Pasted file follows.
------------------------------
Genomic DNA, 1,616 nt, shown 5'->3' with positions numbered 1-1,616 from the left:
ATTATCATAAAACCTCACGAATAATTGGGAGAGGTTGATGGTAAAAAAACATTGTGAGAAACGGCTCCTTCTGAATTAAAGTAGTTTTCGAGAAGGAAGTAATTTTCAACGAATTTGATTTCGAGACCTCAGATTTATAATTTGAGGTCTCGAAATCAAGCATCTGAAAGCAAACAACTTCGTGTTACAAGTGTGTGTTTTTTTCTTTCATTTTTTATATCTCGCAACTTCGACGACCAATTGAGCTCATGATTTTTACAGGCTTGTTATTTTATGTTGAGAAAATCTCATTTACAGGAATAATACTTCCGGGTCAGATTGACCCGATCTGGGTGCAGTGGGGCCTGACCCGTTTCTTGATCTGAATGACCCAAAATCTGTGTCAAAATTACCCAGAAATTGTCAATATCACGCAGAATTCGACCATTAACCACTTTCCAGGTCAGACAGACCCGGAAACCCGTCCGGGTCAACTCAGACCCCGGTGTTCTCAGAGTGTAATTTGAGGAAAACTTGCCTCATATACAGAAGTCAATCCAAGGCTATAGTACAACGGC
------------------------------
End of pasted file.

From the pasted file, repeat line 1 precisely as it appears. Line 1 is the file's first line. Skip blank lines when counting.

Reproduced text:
Genomic DNA, 1,616 nt, shown 5'->3' with positions numbered 1-1,616 from the left: